Strawberry Switchblade are often held up as one-hit wonders, thanks to their second single, Since Yesterday, hitting #5 a few months after its release in late 1984. But I want to tell the fascinating story behind their relatively little known debut 45………………

Rose McDowall and Jill Bryson, two of the earliest punks in Glasgow, made up Strawberry Switchblade. Their name came from a James Kirk song that was never recorded by Orange Juice. The girls were friendly with everyone in the Postcard Records scene and received a lot of encouragement to make a go of things musically, with John Peel (who certainly had a thing for attractive female Scottish singers) offering them an early radio session while also persuading his mate David Jensen to do likewise given that the pop approach and sound of the girls was more likely to find favour with listeners earlier in the evening.

All of this led to Bill Drummond showing an interest and he arranged for them to record a debut 45 on 92 Happy Customers, an independent record label run by Will Sergeant from Echo & The Bunnymen. The debut, entitled Trees and Flowers, sold around 10,000 copies, was voted in at #47 in the 1983 Festive Fifty and led to Drummond signing them to Korova Records which was bankrolled by the giant WEA  and on which they would enjoy the chart success in late 84/early 85.

mp3 : Strawberry Switchblade – Trees and Flowers

A lovely little ballad which included a contribution from Roddy Frame on guitar, it’s worth looking closely at the lyric:-

Dawn cracks the dark
And it breaks the silence
Of my waking hours
And my heartbeat’s licence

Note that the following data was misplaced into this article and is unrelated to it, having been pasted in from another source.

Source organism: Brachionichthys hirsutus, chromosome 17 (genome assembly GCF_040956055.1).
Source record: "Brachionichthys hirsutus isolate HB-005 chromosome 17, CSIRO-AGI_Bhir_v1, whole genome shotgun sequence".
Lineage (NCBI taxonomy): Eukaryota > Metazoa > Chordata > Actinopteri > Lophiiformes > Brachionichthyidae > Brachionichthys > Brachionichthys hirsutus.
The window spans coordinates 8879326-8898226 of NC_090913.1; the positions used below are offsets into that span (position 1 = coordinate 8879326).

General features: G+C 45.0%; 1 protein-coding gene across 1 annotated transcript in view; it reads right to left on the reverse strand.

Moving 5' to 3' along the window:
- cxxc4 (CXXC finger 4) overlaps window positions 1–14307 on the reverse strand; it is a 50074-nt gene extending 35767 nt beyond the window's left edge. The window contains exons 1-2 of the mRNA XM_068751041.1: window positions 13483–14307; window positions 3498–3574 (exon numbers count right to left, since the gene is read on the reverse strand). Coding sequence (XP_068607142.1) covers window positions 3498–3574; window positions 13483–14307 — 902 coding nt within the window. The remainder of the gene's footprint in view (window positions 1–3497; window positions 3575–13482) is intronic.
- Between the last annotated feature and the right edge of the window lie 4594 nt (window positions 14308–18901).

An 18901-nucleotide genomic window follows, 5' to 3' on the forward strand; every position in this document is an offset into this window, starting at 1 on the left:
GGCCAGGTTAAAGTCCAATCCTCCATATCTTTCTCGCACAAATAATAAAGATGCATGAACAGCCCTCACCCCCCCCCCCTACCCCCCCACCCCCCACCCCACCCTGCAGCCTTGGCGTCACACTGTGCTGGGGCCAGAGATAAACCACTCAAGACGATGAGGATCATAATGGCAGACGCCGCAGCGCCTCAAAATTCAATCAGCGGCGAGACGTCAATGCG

For I hate the trees
And I hate the flowers
And I hate the buildings
And the way they tower over me
Can’t you see
I get so frightened
No-one else seems frightened
Only me, only me

I can’t but see
That the sun has risen
To my window, my world
Of my home sweet prison

For I hate the trees
And I hate the flowers
And I hate the buildings
And the way they tower over me
Can’t you see
I get so frightened
No-one else seems frightened
Only me, only me

They were penned by Jill Bryson who, despite appearing to the world to have a carefree attitude and approach to life which was best demonstrated by her dressing flamboyantly in a city where you were openly ridiculed in the streets for doing so, suffered dreadfully from agoraphobia with long spells in her life where should couldn’t leave her house.

I find it impossible to imagine what living with such a condition must be like and Jill’s sad lyrics capture just how heartbreaking it is to face up to and how difficult it is to explain what many will consider to be an irrational fear. I remember once, many years ago, seeing someone take an awful panic attack in the street as a result of this condition. It was scary watching a young woman, probably aged around 25-30, just grip onto a lamp-post and suddenly start screaming loudly; she had a friend with her who was obviously au fait with the condition and knew how best to handle the situation, which included reassuring those of us in the immediate vicinity that things were OK and that the fear would pass. It troubled me though to think what would happen to any agoraphobic who was struck down while out on their own….it didn’t bear thinking about.

Most singer-songwriters will have a great deal of autobiographical content in their early songs – Jill Bryson was incredibly brave to do what she did.  And in such a lovely and understated way too.



I liked this description of today’s Scottish pop combo:-

“From the ominous shadows of Goth suddenly appeared two young girls in polka-dot dresses, flaming red lipstick, and hair ribbons. Looking like the brides of Robert Smith, Strawberry Switchblade made a brief splash on the U.K. charts and then abruptly vanished in the mid ’80s, leaving their fans with a handful of collectible singles and one LP of deceptively sweet-sounding dance pop.”

Here’s wiki:-

Strawberry Switchblade was a female pop rock/new wave band formed in Glasgow, Scotland in 1981 by Jill Bryson and Rose McDowall.

The punk movement expanded rapidly in the United Kingdom in 1976. At the time, Rose McDowall and Jill Bryson were classic Glasgow punks. As the punk rock scene electrified Glasgow in the late ’70s, they were a part of the bohemian art scene who adored the New York Dolls and who followed Scottish punk band Nu-Sonics during their career, with McDowall playing and recording with Paisley punk band The Poems.